Postmemory is the transmission of memory from one generation to another. Marianne Hirsch defines postmemory as, “the relationship of the second generation to powerful, often traumatic, experiences that preceded their births but were nevertheless transmitted to them so deeply as to constitute memories in their own right.”  There are two different types of transmission of postmemory; familial postmemory and affiliative postmemory. Familial postmemory is the direct transmission of memory from parent to child, while affiliative postmemory is the horizontal transmission of memory from the literal second generation to others of their generation who seek a connection. 
Maus exemplifies the familial relationship between Art Spiegelman and his father, an Auschwitz survivor. Recall that familial postmemory is the sharing of memories across generations, specifically from the sharing of memories between first generation survivors to their children. The book encompasses two different narratives; that of the father, and his son’s reactions to his experience with the Holocaust. The story contains a series of conversations between the father and son which illustrates how familial postmemory passes through the father’s memory to his son’s postmemory. The relationship between father and son is strained; no doubt a consequence of the father’s past suffering, and due to the suicide of the author’s mother, Anja. The son’s interest in his father lies solely in learning about his experiences before and after the Holocaust. The strained relationship between the two vanishes while the father tells of his life during World War II, but returns when the father wants to discuss anything other than his memory of the Holocaust.
In one conversation, Art Spiegelman asked his father to search for a series of notebooks in which his mother, Anja, had written. These notebooks contained all of her experiences during the Holocaust; when she was in hiding, and afterwards when she was prisoner in Auschwitz. Spiegelman was desperate to find these notebooks, because his mother’s experiences would give another point of view to his book. When he finds out his father has destroyed the notebooks, Spiegelman immediately ends the conversation, and leaves muttering, “…Murderer.” 
This is a perfect example of the strained relationship between Art Spiegelman and his father. Spiegelman is only interested in hearing about his father’s past, not any everyday ordinary woes. Also, Spiegelman only visits his father to add more notes for the story he is writing on his father’s memory of the Holocaust. He does not stay to get to know his father, or for idle chatter, and when he realizes his father has destroyed what Spiegelman sees as a link to his dead mother, he refuses to continue the conversation with his father. This strained relationship between father and son is one aspect of postmemory. Art Spiegelman’s childhood and life have been affected by events he has not, and cannot, experience.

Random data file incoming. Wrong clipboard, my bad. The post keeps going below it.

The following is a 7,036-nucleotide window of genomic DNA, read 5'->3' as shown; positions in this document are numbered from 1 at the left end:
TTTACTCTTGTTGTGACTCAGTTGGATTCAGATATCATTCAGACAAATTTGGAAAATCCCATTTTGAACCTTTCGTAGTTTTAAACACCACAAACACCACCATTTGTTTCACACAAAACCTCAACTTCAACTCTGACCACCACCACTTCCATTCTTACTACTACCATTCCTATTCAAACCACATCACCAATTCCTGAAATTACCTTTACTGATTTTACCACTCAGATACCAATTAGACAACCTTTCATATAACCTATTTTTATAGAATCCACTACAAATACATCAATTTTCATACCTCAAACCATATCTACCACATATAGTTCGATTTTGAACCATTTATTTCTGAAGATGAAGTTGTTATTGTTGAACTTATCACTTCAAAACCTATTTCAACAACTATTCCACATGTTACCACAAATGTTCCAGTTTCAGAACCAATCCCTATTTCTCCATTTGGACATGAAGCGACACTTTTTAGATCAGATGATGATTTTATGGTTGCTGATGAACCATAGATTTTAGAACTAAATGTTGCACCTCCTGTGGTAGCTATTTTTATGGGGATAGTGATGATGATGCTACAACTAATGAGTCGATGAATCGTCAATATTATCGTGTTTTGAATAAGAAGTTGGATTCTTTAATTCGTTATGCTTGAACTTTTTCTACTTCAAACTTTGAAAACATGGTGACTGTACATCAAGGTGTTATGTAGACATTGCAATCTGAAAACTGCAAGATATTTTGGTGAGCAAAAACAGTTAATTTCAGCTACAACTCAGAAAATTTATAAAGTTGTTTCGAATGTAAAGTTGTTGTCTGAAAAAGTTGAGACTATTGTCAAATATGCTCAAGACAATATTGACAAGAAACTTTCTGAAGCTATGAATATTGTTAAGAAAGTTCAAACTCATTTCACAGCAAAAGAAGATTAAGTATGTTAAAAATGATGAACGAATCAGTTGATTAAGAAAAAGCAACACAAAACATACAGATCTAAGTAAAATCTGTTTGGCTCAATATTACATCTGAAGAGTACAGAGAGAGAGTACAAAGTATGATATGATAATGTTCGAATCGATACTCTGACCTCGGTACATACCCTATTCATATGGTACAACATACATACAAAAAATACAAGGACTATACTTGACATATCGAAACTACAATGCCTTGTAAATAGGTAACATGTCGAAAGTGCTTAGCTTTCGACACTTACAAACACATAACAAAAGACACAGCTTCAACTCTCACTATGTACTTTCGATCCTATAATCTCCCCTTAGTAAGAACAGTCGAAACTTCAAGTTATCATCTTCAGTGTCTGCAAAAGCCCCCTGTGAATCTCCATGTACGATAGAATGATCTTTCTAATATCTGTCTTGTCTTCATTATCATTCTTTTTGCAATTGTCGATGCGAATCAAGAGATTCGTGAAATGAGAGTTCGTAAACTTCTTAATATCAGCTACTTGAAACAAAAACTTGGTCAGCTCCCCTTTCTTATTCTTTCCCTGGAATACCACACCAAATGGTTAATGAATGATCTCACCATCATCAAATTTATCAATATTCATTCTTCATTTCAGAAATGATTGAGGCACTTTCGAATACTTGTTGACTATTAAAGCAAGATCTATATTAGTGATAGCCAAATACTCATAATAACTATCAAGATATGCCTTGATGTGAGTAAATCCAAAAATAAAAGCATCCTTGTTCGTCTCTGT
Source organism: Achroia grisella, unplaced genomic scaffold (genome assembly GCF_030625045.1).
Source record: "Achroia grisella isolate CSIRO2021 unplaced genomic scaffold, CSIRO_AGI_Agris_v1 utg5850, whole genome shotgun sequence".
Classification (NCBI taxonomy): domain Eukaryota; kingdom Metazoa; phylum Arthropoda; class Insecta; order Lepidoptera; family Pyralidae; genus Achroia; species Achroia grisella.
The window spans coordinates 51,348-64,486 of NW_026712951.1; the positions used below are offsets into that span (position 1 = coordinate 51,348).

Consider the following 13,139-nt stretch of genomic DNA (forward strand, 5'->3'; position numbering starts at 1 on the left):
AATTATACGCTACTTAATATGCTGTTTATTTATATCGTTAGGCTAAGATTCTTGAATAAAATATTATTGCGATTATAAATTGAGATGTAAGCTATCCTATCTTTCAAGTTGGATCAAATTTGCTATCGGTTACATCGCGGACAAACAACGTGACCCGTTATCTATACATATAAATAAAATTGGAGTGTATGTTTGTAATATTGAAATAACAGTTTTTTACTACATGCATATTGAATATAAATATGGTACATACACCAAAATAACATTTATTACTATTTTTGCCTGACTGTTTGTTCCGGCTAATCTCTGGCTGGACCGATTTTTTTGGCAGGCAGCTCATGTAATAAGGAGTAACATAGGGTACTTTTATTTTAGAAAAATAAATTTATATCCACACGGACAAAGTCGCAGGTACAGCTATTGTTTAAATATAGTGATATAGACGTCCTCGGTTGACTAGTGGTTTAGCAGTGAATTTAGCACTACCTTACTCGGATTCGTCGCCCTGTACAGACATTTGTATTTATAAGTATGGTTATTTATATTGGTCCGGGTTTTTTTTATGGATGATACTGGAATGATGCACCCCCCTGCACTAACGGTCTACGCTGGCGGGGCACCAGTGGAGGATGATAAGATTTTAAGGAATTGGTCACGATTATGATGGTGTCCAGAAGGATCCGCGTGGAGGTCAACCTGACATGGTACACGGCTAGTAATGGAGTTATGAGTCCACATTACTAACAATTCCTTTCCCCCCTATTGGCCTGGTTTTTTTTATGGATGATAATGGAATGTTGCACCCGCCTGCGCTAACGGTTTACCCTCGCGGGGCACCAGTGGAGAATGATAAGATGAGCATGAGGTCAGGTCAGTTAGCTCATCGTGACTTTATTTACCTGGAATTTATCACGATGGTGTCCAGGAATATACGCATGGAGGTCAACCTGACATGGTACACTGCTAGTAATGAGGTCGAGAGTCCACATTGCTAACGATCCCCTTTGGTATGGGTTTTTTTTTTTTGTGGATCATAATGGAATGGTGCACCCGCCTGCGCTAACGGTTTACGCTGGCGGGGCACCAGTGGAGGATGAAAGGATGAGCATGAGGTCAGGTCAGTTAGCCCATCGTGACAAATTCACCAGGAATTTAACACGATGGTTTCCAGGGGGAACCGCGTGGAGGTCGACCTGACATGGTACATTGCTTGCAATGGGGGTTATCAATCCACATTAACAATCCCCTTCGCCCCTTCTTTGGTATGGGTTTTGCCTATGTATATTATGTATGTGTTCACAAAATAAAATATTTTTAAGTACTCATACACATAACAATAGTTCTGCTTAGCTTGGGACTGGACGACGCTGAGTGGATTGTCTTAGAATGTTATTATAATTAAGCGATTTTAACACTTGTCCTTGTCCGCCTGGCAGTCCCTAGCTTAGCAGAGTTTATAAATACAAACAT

The uniqueness of Maus lies in the fact that it is not just one story being told, but two. It is the father’s story, told in the way Art Spiegelman has heard and interpreted what his father is saying. It is a story of what happened during the Holocaust with the father, and also a story of the present, of what is going through Art Spiegelman’s mind while he listens to his father. James E. Young states, “As a process, it makes visible the space between what gets told and what gets heard, what gets heard and what gets seen.”  This quote sums up the difference between the father’s firsthand experience with the Holocaust, and his son’s experience as a second generation survivor. Art Spiegelman’s postmemory is shaped by how he hears his father’s story, and with how he interprets the event.
 Marianne Hirsch, “The Generation of Postmemory,” 114.
 Art Spiegelman, Maus (New York: Pantheon Books, 1973), 158-159.
 James E. Young, “The Holocaust as Vicarious Past: Art Spiegelman’s ‘Maus’ and the Afterimages of History,” Critical Inquiry, v. 24, #3, Spring 1998, 676.
 Image By: Art Spiegelman